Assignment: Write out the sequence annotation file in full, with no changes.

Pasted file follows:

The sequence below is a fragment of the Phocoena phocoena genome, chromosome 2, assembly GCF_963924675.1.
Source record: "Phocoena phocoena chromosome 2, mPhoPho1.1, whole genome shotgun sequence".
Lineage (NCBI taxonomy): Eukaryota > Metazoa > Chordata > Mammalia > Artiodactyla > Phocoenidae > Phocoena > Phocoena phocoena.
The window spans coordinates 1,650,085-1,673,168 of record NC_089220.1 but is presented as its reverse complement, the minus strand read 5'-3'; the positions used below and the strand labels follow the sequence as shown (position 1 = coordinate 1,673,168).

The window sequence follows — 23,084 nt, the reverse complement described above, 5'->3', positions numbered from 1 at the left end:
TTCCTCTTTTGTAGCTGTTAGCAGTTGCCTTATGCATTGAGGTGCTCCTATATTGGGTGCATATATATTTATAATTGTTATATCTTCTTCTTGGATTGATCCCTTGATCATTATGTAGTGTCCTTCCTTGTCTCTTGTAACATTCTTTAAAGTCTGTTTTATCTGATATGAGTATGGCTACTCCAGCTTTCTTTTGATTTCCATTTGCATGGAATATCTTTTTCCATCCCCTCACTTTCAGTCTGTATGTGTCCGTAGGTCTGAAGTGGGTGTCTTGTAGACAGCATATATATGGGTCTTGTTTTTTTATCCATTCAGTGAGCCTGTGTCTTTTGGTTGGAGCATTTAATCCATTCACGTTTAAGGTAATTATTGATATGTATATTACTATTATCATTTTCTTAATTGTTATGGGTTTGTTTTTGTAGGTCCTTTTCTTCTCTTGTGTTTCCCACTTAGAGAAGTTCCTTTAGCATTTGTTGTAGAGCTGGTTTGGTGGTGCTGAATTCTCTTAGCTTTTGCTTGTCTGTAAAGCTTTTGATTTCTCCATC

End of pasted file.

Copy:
The sequence below is a fragment of the Phocoena phocoena genome, chromosome 2, assembly GCF_963924675.1.
Source record: "Phocoena phocoena chromosome 2, mPhoPho1.1, whole genome shotgun sequence".
Lineage (NCBI taxonomy): Eukaryota > Metazoa > Chordata > Mammalia > Artiodactyla > Phocoenidae > Phocoena > Phocoena phocoena.
The window spans coordinates 1,650,085-1,673,168 of record NC_089220.1 but is presented as its reverse complement, the minus strand read 5'-3'; the positions used below and the strand labels follow the sequence as shown (position 1 = coordinate 1,673,168).

The window sequence follows — 23,084 nt, the reverse complement described above, 5'->3', positions numbered from 1 at the left end:
TTCCTCTTTTGTAGCTGTTAGCAGTTGCCTTATGCATTGAGGTGCTCCTATATTGGGTGCATATATATTTATAATTGTTATATCTTCTTCTTGGATTGATCCCTTGATCATTATGTAGTGTCCTTCCTTGTCTCTTGTAACATTCTTTAAAGTCTGTTTTATCTGATATGAGTATGGCTACTCCAGCTTTCTTTTGATTTCCATTTGCATGGAATATCTTTTTCCATCCCCTCACTTTCAGTCTGTATGTGTCCGTAGGTCTGAAGTGGGTGTCTTGTAGACAGCATATATATGGGTCTTGTTTTTTTATCCATTCAGTGAGCCTGTGTCTTTTGGTTGGAGCATTTAATCCATTCACGTTTAAGGTAATTATTGATATGTATATTACTATTATCATTTTCTTAATTGTTATGGGTTTGTTTTTGTAGGTCCTTTTCTTCTCTTGTGTTTCCCACTTAGAGAAGTTCCTTTAGCATTTGTTGTAGAGCTGGTTTGGTGGTGCTGAATTCTCTTAGCTTTTGCTTGTCTGTAAAGCTTTTGATTTCTCCATC